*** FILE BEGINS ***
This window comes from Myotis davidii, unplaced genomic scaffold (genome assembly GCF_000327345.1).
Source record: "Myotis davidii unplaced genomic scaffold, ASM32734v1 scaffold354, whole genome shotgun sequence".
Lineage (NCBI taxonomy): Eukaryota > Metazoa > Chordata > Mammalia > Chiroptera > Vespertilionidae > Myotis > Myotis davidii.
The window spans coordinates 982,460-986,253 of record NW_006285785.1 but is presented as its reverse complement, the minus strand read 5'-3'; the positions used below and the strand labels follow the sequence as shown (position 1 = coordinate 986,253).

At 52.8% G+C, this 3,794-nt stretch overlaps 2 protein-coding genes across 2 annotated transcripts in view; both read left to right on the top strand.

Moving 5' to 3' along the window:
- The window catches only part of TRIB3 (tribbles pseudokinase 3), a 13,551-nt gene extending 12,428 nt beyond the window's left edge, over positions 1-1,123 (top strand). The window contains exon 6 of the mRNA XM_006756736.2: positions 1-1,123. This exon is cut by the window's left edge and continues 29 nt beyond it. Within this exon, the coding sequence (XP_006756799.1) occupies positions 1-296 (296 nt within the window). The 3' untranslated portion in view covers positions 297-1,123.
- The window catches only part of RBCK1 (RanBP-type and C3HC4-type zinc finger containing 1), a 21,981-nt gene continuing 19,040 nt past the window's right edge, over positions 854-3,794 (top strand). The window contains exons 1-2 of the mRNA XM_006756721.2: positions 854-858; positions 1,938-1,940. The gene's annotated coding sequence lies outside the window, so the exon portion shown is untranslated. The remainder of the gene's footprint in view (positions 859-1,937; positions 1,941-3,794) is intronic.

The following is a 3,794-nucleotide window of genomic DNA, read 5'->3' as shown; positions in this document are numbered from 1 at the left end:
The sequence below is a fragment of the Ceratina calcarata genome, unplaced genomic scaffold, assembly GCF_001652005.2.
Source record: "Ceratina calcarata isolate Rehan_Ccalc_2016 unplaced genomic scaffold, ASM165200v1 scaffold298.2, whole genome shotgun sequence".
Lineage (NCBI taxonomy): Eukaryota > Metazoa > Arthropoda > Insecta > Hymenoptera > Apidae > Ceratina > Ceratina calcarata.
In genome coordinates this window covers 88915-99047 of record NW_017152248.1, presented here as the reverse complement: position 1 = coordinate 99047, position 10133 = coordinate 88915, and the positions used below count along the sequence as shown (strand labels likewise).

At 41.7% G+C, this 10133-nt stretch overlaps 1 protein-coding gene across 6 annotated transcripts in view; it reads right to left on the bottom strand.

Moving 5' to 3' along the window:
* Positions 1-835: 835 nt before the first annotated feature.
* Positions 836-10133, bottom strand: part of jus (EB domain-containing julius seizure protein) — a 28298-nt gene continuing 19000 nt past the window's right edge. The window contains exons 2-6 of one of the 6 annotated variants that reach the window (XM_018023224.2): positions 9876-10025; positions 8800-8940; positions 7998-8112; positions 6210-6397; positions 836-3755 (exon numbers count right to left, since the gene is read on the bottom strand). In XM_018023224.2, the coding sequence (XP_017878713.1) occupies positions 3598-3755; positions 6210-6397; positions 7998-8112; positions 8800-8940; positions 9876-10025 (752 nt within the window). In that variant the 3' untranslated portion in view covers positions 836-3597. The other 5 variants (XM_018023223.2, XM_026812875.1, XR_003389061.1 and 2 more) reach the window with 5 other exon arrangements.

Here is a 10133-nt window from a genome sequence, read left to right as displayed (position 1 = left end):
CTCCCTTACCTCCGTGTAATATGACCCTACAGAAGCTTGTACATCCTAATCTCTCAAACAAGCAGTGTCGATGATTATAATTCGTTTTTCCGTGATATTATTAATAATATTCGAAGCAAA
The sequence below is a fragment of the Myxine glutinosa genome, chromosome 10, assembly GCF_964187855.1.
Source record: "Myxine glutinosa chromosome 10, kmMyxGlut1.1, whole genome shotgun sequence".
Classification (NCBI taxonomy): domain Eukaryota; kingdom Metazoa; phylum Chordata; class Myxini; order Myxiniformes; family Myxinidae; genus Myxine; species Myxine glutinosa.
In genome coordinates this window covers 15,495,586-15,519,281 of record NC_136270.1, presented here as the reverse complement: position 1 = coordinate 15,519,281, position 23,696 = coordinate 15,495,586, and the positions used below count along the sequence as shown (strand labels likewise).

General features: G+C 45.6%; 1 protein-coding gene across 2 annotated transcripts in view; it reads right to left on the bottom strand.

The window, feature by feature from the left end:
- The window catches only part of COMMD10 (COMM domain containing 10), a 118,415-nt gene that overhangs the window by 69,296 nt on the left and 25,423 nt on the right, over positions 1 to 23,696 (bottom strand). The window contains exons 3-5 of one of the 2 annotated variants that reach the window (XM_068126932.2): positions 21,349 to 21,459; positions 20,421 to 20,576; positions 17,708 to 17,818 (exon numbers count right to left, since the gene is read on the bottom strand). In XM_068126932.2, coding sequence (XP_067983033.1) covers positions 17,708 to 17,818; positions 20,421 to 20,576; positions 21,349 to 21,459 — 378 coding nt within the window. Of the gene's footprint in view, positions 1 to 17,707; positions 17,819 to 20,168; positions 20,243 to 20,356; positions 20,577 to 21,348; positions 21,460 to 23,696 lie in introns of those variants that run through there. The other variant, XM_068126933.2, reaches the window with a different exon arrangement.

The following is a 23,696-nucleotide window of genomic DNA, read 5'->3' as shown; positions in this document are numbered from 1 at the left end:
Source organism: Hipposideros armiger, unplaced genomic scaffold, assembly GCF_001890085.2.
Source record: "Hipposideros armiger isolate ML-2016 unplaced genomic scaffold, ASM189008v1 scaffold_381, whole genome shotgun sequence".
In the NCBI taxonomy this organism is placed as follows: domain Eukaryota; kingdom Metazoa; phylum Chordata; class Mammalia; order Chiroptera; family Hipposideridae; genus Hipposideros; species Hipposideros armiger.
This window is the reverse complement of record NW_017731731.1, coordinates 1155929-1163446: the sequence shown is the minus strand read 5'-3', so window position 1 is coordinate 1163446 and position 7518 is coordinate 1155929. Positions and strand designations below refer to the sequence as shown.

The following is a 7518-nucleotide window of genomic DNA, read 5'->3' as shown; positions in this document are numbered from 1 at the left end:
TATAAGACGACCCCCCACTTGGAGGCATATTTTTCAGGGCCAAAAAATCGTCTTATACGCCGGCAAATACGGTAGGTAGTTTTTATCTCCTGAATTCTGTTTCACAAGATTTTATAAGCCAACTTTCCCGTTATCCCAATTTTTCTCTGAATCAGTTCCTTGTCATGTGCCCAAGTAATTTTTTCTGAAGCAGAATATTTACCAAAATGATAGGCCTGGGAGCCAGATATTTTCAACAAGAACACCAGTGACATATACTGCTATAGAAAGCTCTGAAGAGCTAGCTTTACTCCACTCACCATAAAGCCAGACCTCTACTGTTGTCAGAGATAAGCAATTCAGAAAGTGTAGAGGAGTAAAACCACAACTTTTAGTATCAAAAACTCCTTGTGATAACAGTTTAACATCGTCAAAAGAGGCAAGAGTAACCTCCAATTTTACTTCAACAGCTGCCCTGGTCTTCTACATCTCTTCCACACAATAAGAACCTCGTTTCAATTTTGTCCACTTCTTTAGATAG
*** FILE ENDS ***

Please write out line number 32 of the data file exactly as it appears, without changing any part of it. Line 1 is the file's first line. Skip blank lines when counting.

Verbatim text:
The following is a 7518-nucleotide window of genomic DNA, read 5'->3' as shown; positions in this document are numbered from 1 at the left end: